One of the most prominent leaders of India in the 20th century was Bhimrao Ramji Ambedkar, also known as Babasaheb. During the time of his writing of the Indian Constitution, he focused on promoting the rights of Dalits (formerly known as “untouchables”), one of the most oppressed and marginalized groups in Indian society.
In 1891, Ambedkar was born in a small village in what is now Maharashtra. Throughout his life, he faced significant discrimination and hardship because of his low-caste background. However, he was an extremely talented student and was able to earn a scholarship to study at Columbia University in New York City. Later, he earned a Ph.D. from the London School of Economics.
As soon as he returned to India, Ambedkar became involved in politics and social reform. Seeing the caste system as the root of India’s social and economic problems, he tirelessly promoted Dalit and other marginalized rights. His particular concern was the plight of Dalit women, who faced even greater discrimination than men.
As chairman of the Indian Constitution drafting committee between the 1930s and 1940s, Ambedkar is regarded as the “father” of the Constitution. In addition to advocating for the inclusion of the universal adult franchise, he ensured that the Constitution included provisions to promote the rights of marginalized groups. This includes scheduled castes and tribes.
Despite the drafting of the Constitution, Ambedkar continued to work for the rights of Dalits throughout his life. He advocated the abolition of the caste system as well as the creation of an equal and just society. He fought for the rights of Dalits to own their land and access to education and employment.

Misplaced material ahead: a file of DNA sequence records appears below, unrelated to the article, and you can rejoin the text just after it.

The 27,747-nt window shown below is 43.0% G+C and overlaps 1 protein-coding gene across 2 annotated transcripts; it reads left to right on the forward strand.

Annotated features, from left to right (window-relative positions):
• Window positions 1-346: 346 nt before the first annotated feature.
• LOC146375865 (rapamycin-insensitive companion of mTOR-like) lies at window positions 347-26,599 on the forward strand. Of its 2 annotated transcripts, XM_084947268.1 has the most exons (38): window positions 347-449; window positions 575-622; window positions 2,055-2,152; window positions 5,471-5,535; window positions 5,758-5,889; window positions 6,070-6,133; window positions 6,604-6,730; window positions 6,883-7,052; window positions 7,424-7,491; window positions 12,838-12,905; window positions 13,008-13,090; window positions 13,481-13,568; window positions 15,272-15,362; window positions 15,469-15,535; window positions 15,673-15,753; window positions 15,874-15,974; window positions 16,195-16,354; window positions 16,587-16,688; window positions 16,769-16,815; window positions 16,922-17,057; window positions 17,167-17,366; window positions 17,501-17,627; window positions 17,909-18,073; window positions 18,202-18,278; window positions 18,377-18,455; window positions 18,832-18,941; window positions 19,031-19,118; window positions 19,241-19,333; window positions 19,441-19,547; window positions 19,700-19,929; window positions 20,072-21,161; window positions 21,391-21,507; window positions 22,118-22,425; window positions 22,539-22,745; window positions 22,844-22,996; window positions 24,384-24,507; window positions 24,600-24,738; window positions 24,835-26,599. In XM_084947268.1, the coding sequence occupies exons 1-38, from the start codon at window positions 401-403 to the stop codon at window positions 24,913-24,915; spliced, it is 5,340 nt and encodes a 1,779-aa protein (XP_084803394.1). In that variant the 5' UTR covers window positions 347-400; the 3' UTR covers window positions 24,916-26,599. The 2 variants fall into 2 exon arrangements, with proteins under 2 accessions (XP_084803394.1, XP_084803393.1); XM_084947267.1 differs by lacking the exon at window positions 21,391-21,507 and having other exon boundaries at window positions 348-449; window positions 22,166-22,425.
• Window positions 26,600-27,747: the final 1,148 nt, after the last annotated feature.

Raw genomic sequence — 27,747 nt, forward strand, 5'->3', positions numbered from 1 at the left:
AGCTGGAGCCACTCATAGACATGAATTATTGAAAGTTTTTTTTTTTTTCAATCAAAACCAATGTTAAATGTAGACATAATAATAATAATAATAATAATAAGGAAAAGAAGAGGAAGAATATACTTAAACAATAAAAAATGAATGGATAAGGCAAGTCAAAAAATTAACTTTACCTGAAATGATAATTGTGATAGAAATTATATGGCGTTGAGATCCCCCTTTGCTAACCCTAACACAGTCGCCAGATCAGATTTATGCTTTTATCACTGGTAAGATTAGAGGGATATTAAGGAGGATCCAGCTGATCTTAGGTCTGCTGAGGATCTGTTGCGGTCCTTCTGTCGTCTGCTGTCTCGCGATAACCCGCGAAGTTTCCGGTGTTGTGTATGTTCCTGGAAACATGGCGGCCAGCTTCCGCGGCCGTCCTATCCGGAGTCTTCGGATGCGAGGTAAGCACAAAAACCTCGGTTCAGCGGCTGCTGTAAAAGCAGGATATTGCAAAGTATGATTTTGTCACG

Ambedkar’s major contribution to the upliftment of Dalits was converting to Buddhism. Buddhism was viewed by him as a religion that rejects caste distinctions, and he believed it would lead to a more just and egalitarian society. Almost half a million Dalits marched in Nagpur on October 14, 1956, to convert to Buddhism.
Indians continue to honor and celebrate Ambedkar’s life and legacy today. His work to promote the rights of marginalized groups has had a lasting impact on the country’s history. This makes him one of the most significant figures in the country’s history. Ambedkar Jayanti, the anniversary of his birth, is celebrated by the Indian government on April 14. There are numerous memorials and statues of him throughout the country commemorating his birth anniversary.
To conclude, Dr. B R Ambedkar is considered an icon of the Dalit community. He fought for their rights, dignity, and equality against oppression and discrimination. His work continues to serve as a guide for people working to build a more just and equitable society around the world. He is an inspiration to millions of people, not just in India, but across the globe.